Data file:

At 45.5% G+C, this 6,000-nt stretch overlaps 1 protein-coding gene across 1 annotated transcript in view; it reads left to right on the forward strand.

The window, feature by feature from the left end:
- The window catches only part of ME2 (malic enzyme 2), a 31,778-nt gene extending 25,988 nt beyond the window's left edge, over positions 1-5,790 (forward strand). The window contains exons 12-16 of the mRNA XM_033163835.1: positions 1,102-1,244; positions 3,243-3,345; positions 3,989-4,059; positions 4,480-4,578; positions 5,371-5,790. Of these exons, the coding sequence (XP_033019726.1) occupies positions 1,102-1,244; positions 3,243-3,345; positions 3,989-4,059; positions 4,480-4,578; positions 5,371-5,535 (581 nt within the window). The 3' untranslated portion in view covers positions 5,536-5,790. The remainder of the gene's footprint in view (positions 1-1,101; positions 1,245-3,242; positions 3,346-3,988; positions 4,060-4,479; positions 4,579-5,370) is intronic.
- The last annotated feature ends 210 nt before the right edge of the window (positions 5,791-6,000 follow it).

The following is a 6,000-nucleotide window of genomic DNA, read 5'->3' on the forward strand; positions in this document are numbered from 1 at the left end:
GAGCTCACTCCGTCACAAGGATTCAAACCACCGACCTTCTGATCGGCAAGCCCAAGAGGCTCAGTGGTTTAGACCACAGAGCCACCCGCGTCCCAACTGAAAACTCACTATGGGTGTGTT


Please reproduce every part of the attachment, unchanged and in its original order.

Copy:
At 45.5% G+C, this 6,000-nt stretch overlaps 1 protein-coding gene across 1 annotated transcript in view; it reads left to right on the forward strand.

The window, feature by feature from the left end:
- The window catches only part of ME2 (malic enzyme 2), a 31,778-nt gene extending 25,988 nt beyond the window's left edge, over positions 1-5,790 (forward strand). The window contains exons 12-16 of the mRNA XM_033163835.1: positions 1,102-1,244; positions 3,243-3,345; positions 3,989-4,059; positions 4,480-4,578; positions 5,371-5,790. Of these exons, the coding sequence (XP_033019726.1) occupies positions 1,102-1,244; positions 3,243-3,345; positions 3,989-4,059; positions 4,480-4,578; positions 5,371-5,535 (581 nt within the window). The 3' untranslated portion in view covers positions 5,536-5,790. The remainder of the gene's footprint in view (positions 1-1,101; positions 1,245-3,242; positions 3,346-3,988; positions 4,060-4,479; positions 4,579-5,370) is intronic.
- The last annotated feature ends 210 nt before the right edge of the window (positions 5,791-6,000 follow it).

The following is a 6,000-nucleotide window of genomic DNA, read 5'->3' on the forward strand; positions in this document are numbered from 1 at the left end:
GAGCTCACTCCGTCACAAGGATTCAAACCACCGACCTTCTGATCGGCAAGCCCAAGAGGCTCAGTGGTTTAGACCACAGAGCCACCCGCGTCCCAACTGAAAACTCACTATGGGTGTGTT